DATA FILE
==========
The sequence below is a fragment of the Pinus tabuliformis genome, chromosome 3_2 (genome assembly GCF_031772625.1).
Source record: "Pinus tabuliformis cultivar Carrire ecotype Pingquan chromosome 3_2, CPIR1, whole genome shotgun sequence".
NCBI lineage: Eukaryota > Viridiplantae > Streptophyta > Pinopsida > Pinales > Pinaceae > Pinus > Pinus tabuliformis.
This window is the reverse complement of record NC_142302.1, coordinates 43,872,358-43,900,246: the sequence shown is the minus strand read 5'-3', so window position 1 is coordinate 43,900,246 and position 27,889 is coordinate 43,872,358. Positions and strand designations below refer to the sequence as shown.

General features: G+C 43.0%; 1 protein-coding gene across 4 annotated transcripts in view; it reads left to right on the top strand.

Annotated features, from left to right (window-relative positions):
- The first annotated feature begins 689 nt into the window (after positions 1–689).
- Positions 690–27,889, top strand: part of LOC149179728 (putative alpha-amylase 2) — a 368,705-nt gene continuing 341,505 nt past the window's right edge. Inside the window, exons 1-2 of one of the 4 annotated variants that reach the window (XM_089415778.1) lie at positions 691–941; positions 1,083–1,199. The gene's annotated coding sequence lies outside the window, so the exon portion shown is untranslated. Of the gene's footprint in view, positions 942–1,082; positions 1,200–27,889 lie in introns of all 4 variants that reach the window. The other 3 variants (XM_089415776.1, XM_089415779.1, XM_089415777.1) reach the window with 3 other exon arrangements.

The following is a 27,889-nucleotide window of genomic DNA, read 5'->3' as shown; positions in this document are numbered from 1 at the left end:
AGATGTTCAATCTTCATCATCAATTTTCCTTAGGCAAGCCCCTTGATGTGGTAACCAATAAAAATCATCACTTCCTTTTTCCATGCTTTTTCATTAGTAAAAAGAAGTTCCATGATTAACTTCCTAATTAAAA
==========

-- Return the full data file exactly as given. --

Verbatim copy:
The sequence below is a fragment of the Pinus tabuliformis genome, chromosome 3_2 (genome assembly GCF_031772625.1).
Source record: "Pinus tabuliformis cultivar Carrire ecotype Pingquan chromosome 3_2, CPIR1, whole genome shotgun sequence".
NCBI lineage: Eukaryota > Viridiplantae > Streptophyta > Pinopsida > Pinales > Pinaceae > Pinus > Pinus tabuliformis.
This window is the reverse complement of record NC_142302.1, coordinates 43,872,358-43,900,246: the sequence shown is the minus strand read 5'-3', so window position 1 is coordinate 43,900,246 and position 27,889 is coordinate 43,872,358. Positions and strand designations below refer to the sequence as shown.

General features: G+C 43.0%; 1 protein-coding gene across 4 annotated transcripts in view; it reads left to right on the top strand.

Annotated features, from left to right (window-relative positions):
- The first annotated feature begins 689 nt into the window (after positions 1–689).
- Positions 690–27,889, top strand: part of LOC149179728 (putative alpha-amylase 2) — a 368,705-nt gene continuing 341,505 nt past the window's right edge. Inside the window, exons 1-2 of one of the 4 annotated variants that reach the window (XM_089415778.1) lie at positions 691–941; positions 1,083–1,199. The gene's annotated coding sequence lies outside the window, so the exon portion shown is untranslated. Of the gene's footprint in view, positions 942–1,082; positions 1,200–27,889 lie in introns of all 4 variants that reach the window. The other 3 variants (XM_089415776.1, XM_089415779.1, XM_089415777.1) reach the window with 3 other exon arrangements.

The following is a 27,889-nucleotide window of genomic DNA, read 5'->3' as shown; positions in this document are numbered from 1 at the left end:
AGATGTTCAATCTTCATCATCAATTTTCCTTAGGCAAGCCCCTTGATGTGGTAACCAATAAAAATCATCACTTCCTTTTTCCATGCTTTTTCATTAGTAAAAAGAAGTTCCATGATTAACTTCCTAATTAAAA